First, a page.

The Portland City Council approved a moratorium early Tuesday morning that prohibits building demolitions for six months and freezes site plan applications for 65 days on Munjoy Hill.

City councilors heard more than two hours of comments from the public Monday night, then deliberated for more than an hour, finally voting 7-2 to pass the moratorium after midnight.

City Councilor Belinda Ray, who represents the district and proposed the moratorium, offered an amendment Monday to allow site plan applications already in process to keep moving forward despite the moratorium. The final language also allows for a building to be demolished if it is deemed dangerous.

The action will otherwise stall housing construction in one of the city’s most competitive neighborhoods.

“I feel the need is clear for this moratorium not only because of the pace with which the demolitions have sped up, but also because I think we need to have a break in order to have a good community conversation,” Ray said.

The moratorium is a response to residents who are concerned about how the rapid pace of development is changing the East End. They say affordable housing and historic buildings are being torn down for high-end condominium buildings that they view as out of scale with surrounding buildings.


“It’s just to push the pause button,” said Martica Douglas, who lives on Munjoy Street. “It doesn’t forever prevent people from building or tearing down or whatever.”

Hilary Bassett, executive director of Greater Portland Landmarks, said the organization supports the moratorium. Munjoy Hill is home to many buildings that survived the Great Fire of 1866, which ravaged other parts of the city.

“We believe it strikes a balance between new development and preserving the character of Munjoy Hill,” Bassett said.

But opponents expressed concern about the fate of applications in process and the financial consequences for those property owners.

Munjoy Hill resident Harry McMann said he would have been in financial straits if his recent rehab of a single-family home had fallen under the moratorium.

“I urge you to think twice before you wreak havoc with people’s lives that have invested their savings in these homes,” McMann said.


Quincy Hentzel, CEO of the Portland Chamber of Commerce, warned the council against adopting a moratorium.

“We risk the potential of casting a chilling effect over development in all sectors,” she said.

This rendering shows the four-story, five-unit condominium building, right of center, proposed for 24 St. Lawrence St. on Munjoy Hill in Portland.

The recent push came in response to two condo proposals, one on Monument Street and the other on St. Lawrence Street. The two-family home at 24 St. Lawrence St., which was built in 1851, would be torn down and replaced with a four-story, five-unit condo.

Walter Williams, who owns and lives in that house, was one of several speakers Monday night who encouraged the city to exempt applications already in process, including his.

“To bring the current building up to code is simply cost-prohibitive,” he said.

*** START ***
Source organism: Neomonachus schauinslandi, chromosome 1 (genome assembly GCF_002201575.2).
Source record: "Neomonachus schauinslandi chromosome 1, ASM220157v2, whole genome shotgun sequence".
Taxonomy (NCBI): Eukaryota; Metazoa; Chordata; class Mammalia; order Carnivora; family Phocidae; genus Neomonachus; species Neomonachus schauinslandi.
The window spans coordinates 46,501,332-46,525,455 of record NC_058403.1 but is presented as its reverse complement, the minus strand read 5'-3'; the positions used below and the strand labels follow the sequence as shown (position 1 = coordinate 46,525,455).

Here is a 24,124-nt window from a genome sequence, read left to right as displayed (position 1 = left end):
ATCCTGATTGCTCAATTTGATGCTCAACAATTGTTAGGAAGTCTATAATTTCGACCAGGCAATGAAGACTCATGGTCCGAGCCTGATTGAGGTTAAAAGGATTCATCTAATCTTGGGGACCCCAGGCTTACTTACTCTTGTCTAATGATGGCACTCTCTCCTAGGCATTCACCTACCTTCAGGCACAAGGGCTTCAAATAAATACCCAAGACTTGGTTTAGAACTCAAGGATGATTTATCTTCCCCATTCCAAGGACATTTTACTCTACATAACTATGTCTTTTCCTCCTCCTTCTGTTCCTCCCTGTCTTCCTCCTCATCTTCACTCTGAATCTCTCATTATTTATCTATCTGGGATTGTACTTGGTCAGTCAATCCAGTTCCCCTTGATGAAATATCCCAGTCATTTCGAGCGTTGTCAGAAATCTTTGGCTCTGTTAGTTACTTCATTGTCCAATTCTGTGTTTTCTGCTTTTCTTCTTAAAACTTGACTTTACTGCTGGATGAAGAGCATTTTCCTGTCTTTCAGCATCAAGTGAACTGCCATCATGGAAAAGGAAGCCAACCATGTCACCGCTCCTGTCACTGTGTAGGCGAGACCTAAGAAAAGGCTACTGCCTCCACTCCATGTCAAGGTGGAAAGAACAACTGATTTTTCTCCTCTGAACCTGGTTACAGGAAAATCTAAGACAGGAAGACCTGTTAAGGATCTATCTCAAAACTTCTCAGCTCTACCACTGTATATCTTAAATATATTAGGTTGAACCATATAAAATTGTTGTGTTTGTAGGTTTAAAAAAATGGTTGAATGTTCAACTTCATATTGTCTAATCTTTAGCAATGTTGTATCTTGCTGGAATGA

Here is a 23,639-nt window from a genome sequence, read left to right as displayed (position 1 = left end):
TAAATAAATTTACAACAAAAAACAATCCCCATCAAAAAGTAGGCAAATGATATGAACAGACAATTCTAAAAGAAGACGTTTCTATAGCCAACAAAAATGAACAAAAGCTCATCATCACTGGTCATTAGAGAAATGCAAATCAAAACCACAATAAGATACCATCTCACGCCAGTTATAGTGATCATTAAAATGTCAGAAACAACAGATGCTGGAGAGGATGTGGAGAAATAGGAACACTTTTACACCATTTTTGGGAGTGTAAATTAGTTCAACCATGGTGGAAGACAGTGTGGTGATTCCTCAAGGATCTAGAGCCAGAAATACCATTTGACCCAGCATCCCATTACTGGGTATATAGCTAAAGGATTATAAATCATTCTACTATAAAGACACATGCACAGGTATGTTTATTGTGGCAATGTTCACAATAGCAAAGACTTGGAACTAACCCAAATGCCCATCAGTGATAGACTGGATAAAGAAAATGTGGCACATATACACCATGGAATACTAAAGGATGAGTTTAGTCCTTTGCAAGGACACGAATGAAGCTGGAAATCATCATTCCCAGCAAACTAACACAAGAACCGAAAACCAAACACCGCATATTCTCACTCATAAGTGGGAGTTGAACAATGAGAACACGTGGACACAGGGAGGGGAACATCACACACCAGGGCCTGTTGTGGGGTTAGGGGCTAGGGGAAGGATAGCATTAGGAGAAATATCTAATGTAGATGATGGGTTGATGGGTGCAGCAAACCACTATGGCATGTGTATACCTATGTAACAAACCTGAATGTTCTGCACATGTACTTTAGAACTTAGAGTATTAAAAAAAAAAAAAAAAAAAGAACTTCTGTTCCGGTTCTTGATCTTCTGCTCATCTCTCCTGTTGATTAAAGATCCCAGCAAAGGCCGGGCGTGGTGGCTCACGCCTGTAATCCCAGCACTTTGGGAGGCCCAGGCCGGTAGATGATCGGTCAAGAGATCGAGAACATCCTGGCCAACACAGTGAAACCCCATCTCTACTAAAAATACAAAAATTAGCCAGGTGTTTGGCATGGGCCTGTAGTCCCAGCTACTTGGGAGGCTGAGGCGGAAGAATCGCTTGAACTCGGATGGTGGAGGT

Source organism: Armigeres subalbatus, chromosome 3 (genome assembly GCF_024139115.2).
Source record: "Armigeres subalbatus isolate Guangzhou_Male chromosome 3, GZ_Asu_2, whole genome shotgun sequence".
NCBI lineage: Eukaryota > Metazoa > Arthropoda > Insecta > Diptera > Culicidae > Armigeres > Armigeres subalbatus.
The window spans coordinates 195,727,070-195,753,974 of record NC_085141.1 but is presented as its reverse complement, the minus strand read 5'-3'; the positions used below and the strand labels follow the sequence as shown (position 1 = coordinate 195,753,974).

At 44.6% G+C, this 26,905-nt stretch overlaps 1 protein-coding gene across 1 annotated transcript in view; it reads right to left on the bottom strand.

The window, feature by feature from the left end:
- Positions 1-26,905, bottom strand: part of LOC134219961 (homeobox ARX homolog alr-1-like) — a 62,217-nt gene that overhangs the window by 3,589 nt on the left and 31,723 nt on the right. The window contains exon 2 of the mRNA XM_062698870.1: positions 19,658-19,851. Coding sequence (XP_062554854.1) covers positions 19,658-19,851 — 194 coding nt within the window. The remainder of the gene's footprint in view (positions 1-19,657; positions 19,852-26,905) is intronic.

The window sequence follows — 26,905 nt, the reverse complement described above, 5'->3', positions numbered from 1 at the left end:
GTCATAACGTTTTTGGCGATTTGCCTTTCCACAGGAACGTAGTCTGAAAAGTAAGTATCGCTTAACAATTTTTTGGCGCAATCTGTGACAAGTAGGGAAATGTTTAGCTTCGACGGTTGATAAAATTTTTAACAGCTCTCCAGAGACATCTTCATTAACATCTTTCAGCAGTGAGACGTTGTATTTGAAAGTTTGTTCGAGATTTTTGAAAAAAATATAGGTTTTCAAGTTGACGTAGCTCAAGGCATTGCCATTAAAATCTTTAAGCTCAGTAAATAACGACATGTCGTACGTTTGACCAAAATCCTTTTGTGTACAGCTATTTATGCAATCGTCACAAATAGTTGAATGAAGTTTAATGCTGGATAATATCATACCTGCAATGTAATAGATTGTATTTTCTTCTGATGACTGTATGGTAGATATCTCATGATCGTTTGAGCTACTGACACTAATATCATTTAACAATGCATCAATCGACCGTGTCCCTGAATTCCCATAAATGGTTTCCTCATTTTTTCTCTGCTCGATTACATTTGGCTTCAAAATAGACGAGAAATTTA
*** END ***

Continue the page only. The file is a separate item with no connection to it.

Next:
Residents of the area said they have seen an increase in demolitions since the city changed zoning on the peninsula two years ago to make it easier to build on small lots.


City officials, who are reviewing the impact of the zoning changes, said their analysis shows that 14 buildings have been torn down, or are planned to be torn down, since 2015, most of them in East Bayside and on Munjoy Hill.

Officials could not say how many of those demolitions involved replacing apartments with condos. But a review of planning files at City Hall shows that in most cases, apartment buildings – or single-family homes – are being razed and replaced with multi-unit condo buildings.

The moratorium will stop the issuance of demolition permits in the R-6 zone on Munjoy Hill for projects that would tear down more than half of a building’s exterior, or a building’s front facade. That ban will last for 180 days, retroactive to Dec. 4.

The moratorium will also block site plan applications for projects in the same area from being filed within a 65-day period, to give the city staff time to come up with different, interim design standards for new buildings. The staff will then work with the community to develop final design standards, which could be enacted before the end of the six-month moratorium.

During the moratorium, city officials may consider adopting some sort of conservation district for Munjoy Hill, an idea that has been proposed in the past by Greater Portland Landmarks, a nonprofit preservation group, but failed to generate support.

The preservation group conducted an inventory of historic and architecturally significant homes on Munjoy Hill that was last updated in 2003. Buildings near Fore Street at the end of St. Lawrence, Waterville and Atlantic streets were built around the 1846 founding of the Portland Co. to house workers at the railroad foundry.


City planners also are considering a set of recommendations for strengthening the city’s condo conversion ordinance, said Jeff Levine, the director of planning and urban development. That ordinance requires extended notice periods and payments to low-income residents, and assesses a per-unit fee on conversions, but it applies only to existing apartments that an owner wants to sell as a condominium. It has not been applied to projects that demolish apartment buildings to make way for new condos.

Megan Doyle can be contacted at 791-6327 or at:

Twitter: megan_e_doyle

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